Lightspeed Newsletter: Solana’s new client is opening up a bug bounty

Plus, Multicoin Capital’s SOL donation match for the Sentinel Action Fund

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The Solana ETF bandwagon moved a bit further down the road yesterday, as Cboe filed 19b-4s to list and trade VanEck and 21Shares’ proposed ETFs. Prolific ETF poster Nate Geraci said the “decision clock starts ticking” once the SEC acknowledges the filings. 

But we’re all about the tech over at Lightspeed, so let’s pop the hood open for a minute:


Firedancer looks to put out fires

For the first time in some time, we got news about Firedancer this week. The Jump Crypto-created Solana validator client — boasted of as lightning-fast — is running a $1 million bug bounty program through Immunefi from tomorrow until late August.

That’s notable because debugging only seems useful for far-along code, and Firedancer comes up repeatedly whenever I ask someone on the technical side of Solana why they’re bullish on the network. 

The bug bounty — which offers money to anyone who finds flaws in Firedancer v0.1 — will ask participants to trawl over roughly 200,000 lines of new code, Immunefi CEO Mitchell Amador told me. Amador said since the codebase is “memory-unsafe,” he expects bug bounty searchers to find some “denial of service conditions.” He added that participants should test the durability of Firedancer’s security.

Solana’s blockchain is created and secured by validators, and these validators run software clients, which are versions of the Solana program. Currently, Solana’s two clients are the original Solana Labs-created client, named Agave, as well as Jito-Solana, which is a fork of the Labs code with some MEV modifications created by Jito.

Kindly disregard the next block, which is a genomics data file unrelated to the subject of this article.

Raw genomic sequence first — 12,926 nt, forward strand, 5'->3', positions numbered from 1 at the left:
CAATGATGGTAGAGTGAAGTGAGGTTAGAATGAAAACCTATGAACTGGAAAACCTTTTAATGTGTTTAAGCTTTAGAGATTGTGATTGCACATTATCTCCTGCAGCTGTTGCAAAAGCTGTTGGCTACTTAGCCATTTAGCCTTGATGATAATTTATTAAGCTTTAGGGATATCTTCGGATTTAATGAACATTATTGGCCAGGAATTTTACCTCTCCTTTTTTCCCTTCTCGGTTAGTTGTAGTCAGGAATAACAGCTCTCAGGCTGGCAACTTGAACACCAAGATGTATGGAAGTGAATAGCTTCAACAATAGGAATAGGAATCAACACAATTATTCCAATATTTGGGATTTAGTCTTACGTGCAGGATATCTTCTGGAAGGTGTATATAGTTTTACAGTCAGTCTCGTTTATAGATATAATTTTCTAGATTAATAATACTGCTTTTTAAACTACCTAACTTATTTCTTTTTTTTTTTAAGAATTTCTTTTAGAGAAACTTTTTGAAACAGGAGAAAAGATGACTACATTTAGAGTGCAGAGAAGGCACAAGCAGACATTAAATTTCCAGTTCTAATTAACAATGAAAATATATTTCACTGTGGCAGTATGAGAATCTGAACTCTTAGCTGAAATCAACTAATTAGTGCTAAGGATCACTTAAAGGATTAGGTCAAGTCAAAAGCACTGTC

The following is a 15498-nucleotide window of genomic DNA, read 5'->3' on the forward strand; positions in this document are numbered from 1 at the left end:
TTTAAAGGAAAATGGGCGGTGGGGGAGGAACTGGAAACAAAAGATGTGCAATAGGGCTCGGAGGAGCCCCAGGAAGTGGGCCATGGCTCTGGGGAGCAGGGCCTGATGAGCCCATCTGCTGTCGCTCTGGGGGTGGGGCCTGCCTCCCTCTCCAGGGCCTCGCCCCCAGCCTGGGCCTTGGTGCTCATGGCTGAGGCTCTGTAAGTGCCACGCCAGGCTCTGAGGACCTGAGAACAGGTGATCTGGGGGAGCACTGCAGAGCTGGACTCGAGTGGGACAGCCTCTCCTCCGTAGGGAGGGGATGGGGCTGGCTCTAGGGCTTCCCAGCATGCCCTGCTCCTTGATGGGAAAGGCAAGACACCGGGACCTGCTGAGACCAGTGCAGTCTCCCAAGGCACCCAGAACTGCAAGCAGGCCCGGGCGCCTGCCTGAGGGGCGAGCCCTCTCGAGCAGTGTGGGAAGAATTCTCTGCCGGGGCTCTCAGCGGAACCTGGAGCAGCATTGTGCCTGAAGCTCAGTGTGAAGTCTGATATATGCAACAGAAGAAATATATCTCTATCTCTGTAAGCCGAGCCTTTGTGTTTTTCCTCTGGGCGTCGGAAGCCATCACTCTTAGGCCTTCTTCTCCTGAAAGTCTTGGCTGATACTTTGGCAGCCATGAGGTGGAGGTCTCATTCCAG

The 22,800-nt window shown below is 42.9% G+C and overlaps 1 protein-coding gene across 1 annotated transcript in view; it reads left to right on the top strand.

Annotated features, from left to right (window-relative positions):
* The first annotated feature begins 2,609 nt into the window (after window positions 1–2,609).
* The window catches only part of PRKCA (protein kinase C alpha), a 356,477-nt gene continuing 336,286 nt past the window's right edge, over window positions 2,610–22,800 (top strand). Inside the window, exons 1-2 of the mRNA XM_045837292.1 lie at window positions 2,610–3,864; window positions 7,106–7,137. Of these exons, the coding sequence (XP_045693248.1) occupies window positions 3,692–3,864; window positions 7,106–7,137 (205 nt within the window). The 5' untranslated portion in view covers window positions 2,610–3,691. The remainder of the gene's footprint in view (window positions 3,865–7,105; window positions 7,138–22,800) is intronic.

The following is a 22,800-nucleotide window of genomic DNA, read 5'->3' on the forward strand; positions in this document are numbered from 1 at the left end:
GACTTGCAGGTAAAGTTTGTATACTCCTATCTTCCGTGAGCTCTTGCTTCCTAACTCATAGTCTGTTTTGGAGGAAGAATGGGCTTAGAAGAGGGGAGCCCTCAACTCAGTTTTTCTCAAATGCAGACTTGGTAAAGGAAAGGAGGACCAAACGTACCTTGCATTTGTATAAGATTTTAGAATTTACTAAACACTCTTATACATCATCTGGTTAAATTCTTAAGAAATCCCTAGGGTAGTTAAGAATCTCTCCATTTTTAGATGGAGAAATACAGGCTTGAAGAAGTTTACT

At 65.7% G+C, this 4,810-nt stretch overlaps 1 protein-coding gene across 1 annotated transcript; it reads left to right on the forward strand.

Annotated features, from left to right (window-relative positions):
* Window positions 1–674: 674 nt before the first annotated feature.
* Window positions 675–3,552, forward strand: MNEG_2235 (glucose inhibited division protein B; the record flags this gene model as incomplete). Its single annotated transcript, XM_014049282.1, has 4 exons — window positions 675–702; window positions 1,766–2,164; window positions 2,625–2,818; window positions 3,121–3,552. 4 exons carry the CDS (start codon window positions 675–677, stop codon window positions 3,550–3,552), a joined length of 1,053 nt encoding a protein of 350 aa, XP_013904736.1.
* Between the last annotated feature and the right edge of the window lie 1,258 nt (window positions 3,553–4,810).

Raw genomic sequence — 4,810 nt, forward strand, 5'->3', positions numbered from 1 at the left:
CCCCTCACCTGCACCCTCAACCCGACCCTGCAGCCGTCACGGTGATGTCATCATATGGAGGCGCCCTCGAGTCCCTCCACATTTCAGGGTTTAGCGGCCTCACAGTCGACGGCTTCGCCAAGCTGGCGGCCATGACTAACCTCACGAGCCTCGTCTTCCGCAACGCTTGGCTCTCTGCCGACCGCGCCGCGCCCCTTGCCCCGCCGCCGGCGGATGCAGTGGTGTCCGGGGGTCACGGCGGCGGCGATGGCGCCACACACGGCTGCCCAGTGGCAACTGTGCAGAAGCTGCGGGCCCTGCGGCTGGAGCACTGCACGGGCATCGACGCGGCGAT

Ideally, you’d have even more clients: As I’ve written before, clients being forced to compete for validators could incentivize client upgrades to stay faithful to validators’ wishes — and give validators who don’t like choices made by their client’s developers alternative options. 

Firedancer is written from scratch in a different programming language from Agave and Jito-Solana, which could also make Solana harder to attack, Jump claims.

Eschewing the Bisquick method of client-building has created quite the workload for Jump though: The codebase has seen nearly-constant updates since July of 2022, according to the client’s GitHub. Today, only a pared-down version of Firedancer, named Frankendancer, is available on testnet — and that’s the subject of the Immunefi bug bounty. Frankendancer uses some Firedancer components alongside Agave’s code for execution and consensus.

Agave uses the Rust programming language, while Firedancer is being written in C, which is tougher to use but offers more fine-grained control over the code. Interestingly, Solana co-founder Anatoly Yakovenko has said he started building Solana in C but switched to Rust because he didn’t have the resources to build the blockchain from scratch at the time. 

Some of the apparent difficulties with creating the client from scratch are implementing the QUIC network protocol — which is essentially a set of rules for how data gets passed around on Solana — and matching the Solana runtime, which is Solana’s concurrent transaction processor.